Change Magician

June 23, 2021

Do you ever wish you had a magic wand?  I know I have.

Leading an organization through a complex change can sometimes feel as though it requires a magician, not just a manager.

The last 18 months have presented plenty of opportunities to test our skills at leading change. Everything, from how we communicate internally to what services we offer, has been affected by the pandemic.

How successful have you been as a leader in helping your team to navigate these last difficult months?

If you’ve sometimes stumbled, maybe it’s because your magic wand wasn’t loaded with all of the components that are necessary to accomplish lasting change.

One of the best-known models for managing complex change, the Knoster Model, identifies six essential components or ingredients for successful change:

  • Vision – the “big picture,” goal, or desired result of the change process
  • Consensus – agreement, endorsement or “buy-in” to the vision
  • Skills – knowledge, expertise and competencies required to accomplish the change
  • Incentives – benefits to the individual or team for supporting and accomplishing the desired change
  • Resources – structure, tools, finances, time, training, leadership, and staffing to support the effort
  • Action Plan – a clear, specific, process for accomplishing the change including goals, timelines, measurements, and problem-solving strategies.

The strength of this model is that it identifies some of the symptoms that arise when a change effort is going astray and ties the symptom to the absence of one of the six components.

As a leader when you hear the rumbles, feel the chaos, or see things come to a grinding halt, look at this model to see what you are missing. Add that component back into the mix and POOF! It’s like you’ve used your magic wand to get the process back on track.

Here’s what Knoster had to say about the symptoms of change gone awry.

  • Confusion – results from a lack of vision or poor communication of the vision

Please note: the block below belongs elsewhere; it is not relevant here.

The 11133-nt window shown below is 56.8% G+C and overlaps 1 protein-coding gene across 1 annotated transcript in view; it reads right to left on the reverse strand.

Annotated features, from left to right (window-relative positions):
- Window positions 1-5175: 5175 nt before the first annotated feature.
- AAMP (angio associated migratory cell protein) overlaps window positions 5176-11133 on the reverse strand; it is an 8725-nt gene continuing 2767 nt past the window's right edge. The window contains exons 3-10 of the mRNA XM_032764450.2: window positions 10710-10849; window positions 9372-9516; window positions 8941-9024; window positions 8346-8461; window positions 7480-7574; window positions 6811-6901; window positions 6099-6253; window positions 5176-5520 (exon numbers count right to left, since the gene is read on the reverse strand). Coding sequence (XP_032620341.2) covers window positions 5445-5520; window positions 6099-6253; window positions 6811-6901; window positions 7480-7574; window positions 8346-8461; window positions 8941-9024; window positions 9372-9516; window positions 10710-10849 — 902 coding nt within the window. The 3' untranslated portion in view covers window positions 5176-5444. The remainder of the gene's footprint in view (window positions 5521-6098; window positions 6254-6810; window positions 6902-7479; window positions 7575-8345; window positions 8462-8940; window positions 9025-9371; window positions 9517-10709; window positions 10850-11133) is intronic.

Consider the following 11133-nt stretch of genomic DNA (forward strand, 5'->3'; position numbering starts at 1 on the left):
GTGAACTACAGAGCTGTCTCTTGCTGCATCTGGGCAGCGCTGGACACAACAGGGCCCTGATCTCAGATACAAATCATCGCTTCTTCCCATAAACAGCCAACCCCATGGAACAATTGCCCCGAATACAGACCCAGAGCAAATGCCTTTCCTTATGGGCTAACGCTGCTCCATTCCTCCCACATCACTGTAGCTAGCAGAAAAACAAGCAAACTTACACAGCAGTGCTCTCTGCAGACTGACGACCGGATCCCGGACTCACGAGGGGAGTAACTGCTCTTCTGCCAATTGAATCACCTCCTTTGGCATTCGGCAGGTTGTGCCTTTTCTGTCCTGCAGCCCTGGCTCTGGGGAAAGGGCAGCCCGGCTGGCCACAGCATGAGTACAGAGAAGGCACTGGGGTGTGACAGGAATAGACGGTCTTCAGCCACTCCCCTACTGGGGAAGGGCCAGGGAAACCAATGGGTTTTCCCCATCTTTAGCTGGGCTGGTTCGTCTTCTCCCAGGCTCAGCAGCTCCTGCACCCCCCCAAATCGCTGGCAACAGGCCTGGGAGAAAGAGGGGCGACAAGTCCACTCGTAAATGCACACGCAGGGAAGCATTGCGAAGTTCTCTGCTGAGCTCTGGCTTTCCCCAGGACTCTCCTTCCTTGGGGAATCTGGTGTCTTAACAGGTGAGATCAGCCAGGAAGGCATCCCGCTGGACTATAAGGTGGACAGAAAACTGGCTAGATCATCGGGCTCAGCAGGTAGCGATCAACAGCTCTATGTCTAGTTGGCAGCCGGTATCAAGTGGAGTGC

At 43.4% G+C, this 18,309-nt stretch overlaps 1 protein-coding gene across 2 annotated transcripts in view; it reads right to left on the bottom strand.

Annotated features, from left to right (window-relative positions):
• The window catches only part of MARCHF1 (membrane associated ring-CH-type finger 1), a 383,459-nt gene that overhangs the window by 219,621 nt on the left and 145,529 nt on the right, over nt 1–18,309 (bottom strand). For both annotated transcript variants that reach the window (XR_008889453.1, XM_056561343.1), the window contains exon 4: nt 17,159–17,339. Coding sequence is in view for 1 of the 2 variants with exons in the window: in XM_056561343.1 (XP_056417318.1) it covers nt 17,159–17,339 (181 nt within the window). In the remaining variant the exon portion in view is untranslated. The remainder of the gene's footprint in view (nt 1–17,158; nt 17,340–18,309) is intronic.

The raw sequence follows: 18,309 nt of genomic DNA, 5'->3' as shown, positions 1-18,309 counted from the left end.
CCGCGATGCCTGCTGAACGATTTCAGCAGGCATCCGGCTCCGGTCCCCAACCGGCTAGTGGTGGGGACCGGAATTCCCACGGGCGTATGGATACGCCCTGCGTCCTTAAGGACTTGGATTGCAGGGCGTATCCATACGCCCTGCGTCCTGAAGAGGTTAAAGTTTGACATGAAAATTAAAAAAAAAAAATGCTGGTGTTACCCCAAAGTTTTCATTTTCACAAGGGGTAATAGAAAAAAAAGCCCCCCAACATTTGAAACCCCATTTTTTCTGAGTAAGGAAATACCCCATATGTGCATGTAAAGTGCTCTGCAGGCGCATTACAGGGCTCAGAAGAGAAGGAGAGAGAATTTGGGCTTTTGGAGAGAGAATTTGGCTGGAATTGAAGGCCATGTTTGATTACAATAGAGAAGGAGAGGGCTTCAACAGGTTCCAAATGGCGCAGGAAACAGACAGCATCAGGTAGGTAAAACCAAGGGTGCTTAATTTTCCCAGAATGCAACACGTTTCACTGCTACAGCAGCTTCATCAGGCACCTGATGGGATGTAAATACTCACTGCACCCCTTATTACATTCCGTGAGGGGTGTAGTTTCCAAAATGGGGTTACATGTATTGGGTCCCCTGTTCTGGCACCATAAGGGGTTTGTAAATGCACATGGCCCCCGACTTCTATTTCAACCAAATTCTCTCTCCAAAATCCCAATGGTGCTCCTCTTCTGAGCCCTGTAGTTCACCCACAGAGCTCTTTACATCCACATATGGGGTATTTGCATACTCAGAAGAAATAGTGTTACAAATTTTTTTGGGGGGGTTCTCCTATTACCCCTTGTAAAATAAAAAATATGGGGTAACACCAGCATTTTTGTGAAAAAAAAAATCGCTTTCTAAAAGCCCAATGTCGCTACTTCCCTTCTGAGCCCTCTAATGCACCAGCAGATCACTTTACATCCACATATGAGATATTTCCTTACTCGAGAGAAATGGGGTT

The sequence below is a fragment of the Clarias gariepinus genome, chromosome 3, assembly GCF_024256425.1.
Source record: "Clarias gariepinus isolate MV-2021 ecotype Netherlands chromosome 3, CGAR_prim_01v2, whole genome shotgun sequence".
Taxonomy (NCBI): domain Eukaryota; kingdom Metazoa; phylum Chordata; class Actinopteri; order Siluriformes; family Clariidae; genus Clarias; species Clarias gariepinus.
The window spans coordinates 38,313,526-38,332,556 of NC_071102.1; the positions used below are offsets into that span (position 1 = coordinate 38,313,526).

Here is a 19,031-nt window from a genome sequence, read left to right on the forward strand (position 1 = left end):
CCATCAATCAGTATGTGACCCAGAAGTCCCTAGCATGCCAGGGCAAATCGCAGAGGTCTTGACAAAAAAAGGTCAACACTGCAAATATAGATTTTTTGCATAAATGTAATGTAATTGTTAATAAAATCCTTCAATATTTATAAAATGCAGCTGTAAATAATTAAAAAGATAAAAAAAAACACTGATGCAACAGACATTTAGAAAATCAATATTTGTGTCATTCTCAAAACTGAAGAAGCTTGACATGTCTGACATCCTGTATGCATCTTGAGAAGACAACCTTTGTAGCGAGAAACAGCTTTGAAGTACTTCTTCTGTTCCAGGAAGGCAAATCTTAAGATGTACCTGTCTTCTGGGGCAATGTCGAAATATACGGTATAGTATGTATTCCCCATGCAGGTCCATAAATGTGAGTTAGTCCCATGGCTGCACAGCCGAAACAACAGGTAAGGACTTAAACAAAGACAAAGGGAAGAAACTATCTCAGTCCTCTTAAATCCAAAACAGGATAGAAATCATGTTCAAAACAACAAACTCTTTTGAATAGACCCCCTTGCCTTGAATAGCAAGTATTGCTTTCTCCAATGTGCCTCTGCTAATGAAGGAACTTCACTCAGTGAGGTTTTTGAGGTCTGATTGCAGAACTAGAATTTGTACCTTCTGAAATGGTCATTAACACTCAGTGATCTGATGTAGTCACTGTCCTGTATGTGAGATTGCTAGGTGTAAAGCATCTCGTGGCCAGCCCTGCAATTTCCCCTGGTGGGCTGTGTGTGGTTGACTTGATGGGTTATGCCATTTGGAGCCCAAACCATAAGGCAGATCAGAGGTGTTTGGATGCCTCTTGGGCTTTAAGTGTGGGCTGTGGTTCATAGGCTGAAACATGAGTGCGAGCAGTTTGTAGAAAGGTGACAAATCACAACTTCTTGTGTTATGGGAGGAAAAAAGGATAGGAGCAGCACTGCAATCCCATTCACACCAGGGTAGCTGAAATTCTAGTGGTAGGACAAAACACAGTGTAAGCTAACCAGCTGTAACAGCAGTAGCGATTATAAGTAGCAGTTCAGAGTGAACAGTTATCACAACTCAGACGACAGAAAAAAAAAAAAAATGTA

• Sabotage – comes from a lack of consensus among the team
  • Anxiety – arises when team members do not feel they have the skills to be successful at change
  • Resistance – shows up when there is no incentive to change from the status quo; when there are no apparent benefits to making the change
  • Frustration – appears when there are insufficient resources to make the change process successful
  • False Starts and Mis-steps – come up in the absence of a clear action plan.

Did your business experience any of these symptoms as you tried to make changes during the pandemic? If so, go back and look at what was happening in your organization. Can you pinpoint what was missing?

More changes are likely on the horizon for your business as we emerge from the pandemic period. Use this model to make sure your magic wand is loaded will all the ingredients essential for your success.

People will think you are a magician – or a miracle worker. We’ll never tell them how you were able to make it all happen.

Go forth and do great things,

Martha and Chris

Saving Company Culture

June 16, 2021

It happens to all of us…that moment when we look around and say, “how did we get here, where did we go astray?”

You think you’ve created a great team, a positive company culture and things seem to be going along just fine and then BOOM! The train is off the rails.

This week, we’ve invited Ruth Mannschreck, one of our Master Coaches, to be our guest blogger. Here are Ruth’s tips for keeping your company culture healthy and on-track.

 


As a family, we are big fans of the Disney collection of movies.  Between my kids and my grandchildren, I have probably seen the Incredible series of movies 10 times.  My favorite line comes from Mr. Incredible in a moment of complete exasperation:

“No matter how many times you save the world, it always manages to get back into jeopardy again.  Sometimes I just want it to stay saved!”.

Call it entropy.  Call it human nature.  But it happens everywhere in life and business.  Weeds take over the garden … rooms get dusty  … and sometimes team members behave badly.

I used to take it personally.  That they might believe I was OK with certain behaviors!  But over time I have come to realize that their behavior is a reflection of their perception of our business culture at that moment.  Right or wrong, team behavior is a tangible picture of their current understanding of my/your business culture.

And actually, this is quite a handy alarm system.  Culture (like a relationship of any kind) feels so good when everything is going well.  We get lulled into a false sense of security and sadly stop paying close attention to it.  So how can we get things back on track?

Prevention is always your best, first step.  You can talk about culture with your team until you are blue in the face … but if they don’t have tangible examples of your culture in action, it’s all wasted breath.  As the business owner, you have the perfect opportunity to lead them through these experiences.  Yes, I said experiences NOT explanations.